Heterotrophic and autotrophic activity plays an important role in CO2 emissions and dynamics in reservoirs. The role of both heterotrophic and autotrophic activity along reservoirs has been reported in studies of subtropical, tropical and temperate areas (Robarts and Wicks 1990; Di Siervi et al. 1995; Richardot et al. 2000; Bukaveckas et al. 2002; Raymond and Cole 2003; Lauster et al. 2006; Jugnia and Dévaux 2008; Jugnia et al. 2006; Finlay et al. 2009). While several studies focusing on gases in both the water column and sediment have been performed (Duchemin et al. 1995; Bergstrom et al. 2004; Guerin et al. 2007), few of these describe or discuss spatial variability in GHG fluxes. Although one would expect reservoirs to be spatially heterogeneous in their CO2 fluxes to the atmosphere, most studies on reservoir GHG emissions look at these emissions at a single site, usually close to the terminal dam.
Here, we evaluated spatial and temporal variability in pCO2 saturation for five tropical hydroelectric reservoirs in the Cerrado (Savannah) of Brazil, based on different analytical approaches. Our working hypothesis was that measurements from a single site would lead to erroneous estimates of CO2 flux from the entire surface area of the reservoirs.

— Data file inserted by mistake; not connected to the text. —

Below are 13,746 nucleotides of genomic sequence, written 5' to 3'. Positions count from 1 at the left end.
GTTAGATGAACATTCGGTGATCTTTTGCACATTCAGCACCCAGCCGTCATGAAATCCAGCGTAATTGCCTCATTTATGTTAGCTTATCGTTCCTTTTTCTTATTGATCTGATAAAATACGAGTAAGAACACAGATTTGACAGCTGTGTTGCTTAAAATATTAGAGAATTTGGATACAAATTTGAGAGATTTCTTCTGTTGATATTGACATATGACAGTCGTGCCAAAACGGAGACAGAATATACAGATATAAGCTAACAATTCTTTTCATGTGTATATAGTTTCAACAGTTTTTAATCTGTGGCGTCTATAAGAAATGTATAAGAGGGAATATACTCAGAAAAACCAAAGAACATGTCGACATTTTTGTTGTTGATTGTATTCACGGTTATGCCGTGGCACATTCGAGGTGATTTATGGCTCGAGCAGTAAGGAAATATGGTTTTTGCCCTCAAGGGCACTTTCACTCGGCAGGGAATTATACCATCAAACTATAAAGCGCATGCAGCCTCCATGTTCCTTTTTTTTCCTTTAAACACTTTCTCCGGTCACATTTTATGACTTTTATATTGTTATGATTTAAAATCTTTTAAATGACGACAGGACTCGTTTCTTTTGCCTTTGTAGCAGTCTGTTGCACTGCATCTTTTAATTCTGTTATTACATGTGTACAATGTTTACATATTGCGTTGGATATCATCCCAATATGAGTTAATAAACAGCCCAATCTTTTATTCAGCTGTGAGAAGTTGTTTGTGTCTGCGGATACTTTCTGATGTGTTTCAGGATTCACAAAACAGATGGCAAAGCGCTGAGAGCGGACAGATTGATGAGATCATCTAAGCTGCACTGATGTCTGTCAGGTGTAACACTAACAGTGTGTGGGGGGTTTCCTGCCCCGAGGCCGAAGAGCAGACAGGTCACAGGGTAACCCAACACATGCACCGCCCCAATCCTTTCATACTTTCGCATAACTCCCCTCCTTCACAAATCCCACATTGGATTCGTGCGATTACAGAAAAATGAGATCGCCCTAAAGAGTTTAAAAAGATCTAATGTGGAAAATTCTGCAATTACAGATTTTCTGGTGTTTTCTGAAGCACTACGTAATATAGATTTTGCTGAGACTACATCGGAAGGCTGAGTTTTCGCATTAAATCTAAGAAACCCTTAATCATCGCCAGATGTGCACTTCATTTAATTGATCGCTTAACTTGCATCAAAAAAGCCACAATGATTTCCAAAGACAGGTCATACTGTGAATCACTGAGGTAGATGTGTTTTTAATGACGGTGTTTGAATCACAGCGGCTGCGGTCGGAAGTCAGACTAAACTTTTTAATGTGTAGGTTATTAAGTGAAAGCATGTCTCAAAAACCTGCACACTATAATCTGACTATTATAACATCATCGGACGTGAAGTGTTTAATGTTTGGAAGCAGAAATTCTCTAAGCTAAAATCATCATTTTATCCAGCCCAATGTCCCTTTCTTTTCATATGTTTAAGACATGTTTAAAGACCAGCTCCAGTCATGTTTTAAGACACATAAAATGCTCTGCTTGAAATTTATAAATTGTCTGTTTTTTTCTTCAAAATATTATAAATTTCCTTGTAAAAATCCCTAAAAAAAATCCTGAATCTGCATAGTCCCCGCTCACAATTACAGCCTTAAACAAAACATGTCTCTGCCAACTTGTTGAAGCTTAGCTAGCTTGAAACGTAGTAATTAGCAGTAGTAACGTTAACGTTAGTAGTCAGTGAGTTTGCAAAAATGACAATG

Five reservoirs are included in this study: Furnas-FNS, Mascarenhas de Moraes-MSM, Luiz Carlos Barreto de Carvalho-LBC, Manso-MAN and Funil-FUN (Fig. 1). Prior to flooding, the original vegetation type was the Cerrado biome (Savannah), which is situated on poor soils overlying pre-Cambrian rock. The climatic region is humid tropical (A w; Niemer 1989), with a rainy season during summer and a dry period (June–August) in the austral winter. The latter season is not pronounced and average temperature for the coldest month is above 18°C. All five reservoirs are used for the generation of electricity. They are different in age, size and hydrology (Table 1) and they are between the range mesotrophic (MAN) and slightly eutrophic (FNS, MSM).
Sampling and analysis